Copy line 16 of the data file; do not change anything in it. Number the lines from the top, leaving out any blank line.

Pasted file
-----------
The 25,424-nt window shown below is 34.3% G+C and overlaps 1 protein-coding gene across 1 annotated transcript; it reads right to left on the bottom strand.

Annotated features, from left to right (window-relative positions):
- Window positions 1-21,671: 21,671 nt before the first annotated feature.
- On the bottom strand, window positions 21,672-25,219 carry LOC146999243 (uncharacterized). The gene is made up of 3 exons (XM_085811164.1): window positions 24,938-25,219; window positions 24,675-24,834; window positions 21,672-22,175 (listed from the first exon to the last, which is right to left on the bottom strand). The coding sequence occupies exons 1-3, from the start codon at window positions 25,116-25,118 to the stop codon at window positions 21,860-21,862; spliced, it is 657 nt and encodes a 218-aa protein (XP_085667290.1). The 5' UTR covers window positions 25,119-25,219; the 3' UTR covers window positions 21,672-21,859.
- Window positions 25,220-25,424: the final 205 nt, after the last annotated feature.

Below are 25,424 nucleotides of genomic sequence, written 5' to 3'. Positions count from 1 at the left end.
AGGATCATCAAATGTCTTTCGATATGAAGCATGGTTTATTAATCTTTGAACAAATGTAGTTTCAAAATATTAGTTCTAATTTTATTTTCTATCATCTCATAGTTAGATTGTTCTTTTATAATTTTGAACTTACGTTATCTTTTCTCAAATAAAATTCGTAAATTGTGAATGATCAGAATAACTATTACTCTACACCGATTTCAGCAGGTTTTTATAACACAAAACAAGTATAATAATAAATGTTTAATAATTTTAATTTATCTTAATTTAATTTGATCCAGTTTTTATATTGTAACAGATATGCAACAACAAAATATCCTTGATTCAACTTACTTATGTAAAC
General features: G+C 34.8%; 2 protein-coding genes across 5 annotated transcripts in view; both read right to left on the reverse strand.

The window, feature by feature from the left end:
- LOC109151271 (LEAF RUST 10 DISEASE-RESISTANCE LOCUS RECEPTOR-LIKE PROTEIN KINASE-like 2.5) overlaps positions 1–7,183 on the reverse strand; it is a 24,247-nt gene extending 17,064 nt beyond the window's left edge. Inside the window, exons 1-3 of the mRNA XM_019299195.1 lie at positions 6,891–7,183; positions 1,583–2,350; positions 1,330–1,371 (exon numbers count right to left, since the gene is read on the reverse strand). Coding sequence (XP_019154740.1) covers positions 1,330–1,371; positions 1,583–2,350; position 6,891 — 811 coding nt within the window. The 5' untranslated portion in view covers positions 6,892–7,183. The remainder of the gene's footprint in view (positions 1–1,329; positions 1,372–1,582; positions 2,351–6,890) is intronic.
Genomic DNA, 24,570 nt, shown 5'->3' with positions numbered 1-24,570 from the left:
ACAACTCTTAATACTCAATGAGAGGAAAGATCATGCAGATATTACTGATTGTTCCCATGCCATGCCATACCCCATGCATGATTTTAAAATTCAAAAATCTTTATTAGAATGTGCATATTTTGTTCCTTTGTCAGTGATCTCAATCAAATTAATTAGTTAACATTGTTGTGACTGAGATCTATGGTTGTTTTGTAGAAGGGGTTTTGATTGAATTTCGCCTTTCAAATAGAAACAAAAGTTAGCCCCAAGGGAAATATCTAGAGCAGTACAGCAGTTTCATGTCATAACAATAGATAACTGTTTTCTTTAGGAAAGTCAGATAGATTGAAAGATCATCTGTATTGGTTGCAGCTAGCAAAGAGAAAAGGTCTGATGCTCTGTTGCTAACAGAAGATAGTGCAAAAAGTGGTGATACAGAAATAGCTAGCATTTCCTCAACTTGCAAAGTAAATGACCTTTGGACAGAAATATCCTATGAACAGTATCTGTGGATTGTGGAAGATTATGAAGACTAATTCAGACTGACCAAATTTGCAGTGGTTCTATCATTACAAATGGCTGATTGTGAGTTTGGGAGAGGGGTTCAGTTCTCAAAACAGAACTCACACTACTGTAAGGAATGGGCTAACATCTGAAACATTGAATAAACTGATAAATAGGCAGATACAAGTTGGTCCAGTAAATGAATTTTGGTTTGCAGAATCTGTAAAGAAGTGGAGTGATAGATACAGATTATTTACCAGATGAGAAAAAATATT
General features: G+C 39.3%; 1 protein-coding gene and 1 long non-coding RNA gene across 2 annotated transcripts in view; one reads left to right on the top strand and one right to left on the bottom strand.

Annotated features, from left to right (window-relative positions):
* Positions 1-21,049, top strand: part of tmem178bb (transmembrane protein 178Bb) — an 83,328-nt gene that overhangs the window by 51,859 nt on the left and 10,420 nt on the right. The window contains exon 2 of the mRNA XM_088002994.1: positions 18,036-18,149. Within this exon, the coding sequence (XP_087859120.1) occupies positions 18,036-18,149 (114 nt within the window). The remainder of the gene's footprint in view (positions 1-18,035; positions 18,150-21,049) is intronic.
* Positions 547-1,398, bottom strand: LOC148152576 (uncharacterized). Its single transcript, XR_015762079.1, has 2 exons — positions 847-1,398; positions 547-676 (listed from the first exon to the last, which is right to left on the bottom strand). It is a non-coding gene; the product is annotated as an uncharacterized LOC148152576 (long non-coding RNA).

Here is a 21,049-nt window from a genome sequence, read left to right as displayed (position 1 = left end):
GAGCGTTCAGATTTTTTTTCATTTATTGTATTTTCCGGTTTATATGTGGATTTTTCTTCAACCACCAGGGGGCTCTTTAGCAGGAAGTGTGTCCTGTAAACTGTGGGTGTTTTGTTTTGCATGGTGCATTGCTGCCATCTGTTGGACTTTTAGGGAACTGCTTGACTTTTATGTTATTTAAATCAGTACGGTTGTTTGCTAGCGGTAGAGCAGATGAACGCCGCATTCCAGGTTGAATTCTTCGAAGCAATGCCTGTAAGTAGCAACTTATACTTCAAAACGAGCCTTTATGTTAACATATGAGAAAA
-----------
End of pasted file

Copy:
* Positions 547-1,398, bottom strand: LOC148152576 (uncharacterized). Its single transcript, XR_015762079.1, has 2 exons — positions 847-1,398; positions 547-676 (listed from the first exon to the last, which is right to left on the bottom strand). It is a non-coding gene; the product is annotated as an uncharacterized LOC148152576 (long non-coding RNA).